November 5, 2013
Machines Learn To Detect Breast Cancer
Software that can recognize patterns in data is commonly used by scientists and economics. Now, researchers in the US have applied similar algorithms to help them more accurately diagnose breast cancer. The researchers outline details in the International Journal of Medical Engineering and Informatics.
Duo Zhou a biostatistician at pharmaceutical company Pfizer in New York and colleagues Dinesh Mital and Shankar Srinivasan of the University of Medicine and Dentistry of New Jersey, point out that data pattern recognition is widely used in machine-learning applications in science. Computer algorithms trained on historical data can be used to analyze current information and detect patterns and then predict possible future patterns. However, this powerful knowledge discovery technology is little used in medicine.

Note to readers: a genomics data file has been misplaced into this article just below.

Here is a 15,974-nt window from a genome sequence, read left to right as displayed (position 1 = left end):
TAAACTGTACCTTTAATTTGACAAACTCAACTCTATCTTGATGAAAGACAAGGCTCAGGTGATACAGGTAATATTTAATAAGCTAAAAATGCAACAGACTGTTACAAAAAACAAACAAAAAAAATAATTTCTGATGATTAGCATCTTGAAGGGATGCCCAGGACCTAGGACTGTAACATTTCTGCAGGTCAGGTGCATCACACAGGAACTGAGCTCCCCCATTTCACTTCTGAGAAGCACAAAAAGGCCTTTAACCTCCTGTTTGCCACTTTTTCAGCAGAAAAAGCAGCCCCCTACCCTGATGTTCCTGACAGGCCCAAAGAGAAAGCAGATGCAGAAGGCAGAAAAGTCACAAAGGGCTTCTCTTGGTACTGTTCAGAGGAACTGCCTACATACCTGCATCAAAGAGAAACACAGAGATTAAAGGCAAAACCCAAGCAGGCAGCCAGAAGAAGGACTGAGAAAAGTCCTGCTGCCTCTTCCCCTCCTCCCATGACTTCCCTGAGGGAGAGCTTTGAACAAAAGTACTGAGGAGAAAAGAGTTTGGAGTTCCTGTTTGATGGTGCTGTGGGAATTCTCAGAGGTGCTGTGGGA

The machine learning approach takes into account nine characteristics of a minimally invasive fine needle biopsy, including clump thickness, uniformity of cell size, adhesions, epithelial cell size, bare cell nuclei and other factors. Trained on definitive data annotated as malignant or benign, the system was able to correlate the many disparate visual factors present in the data with the outcome. The statistical model thus developed could then be used to test new tissue samples for malignancy.
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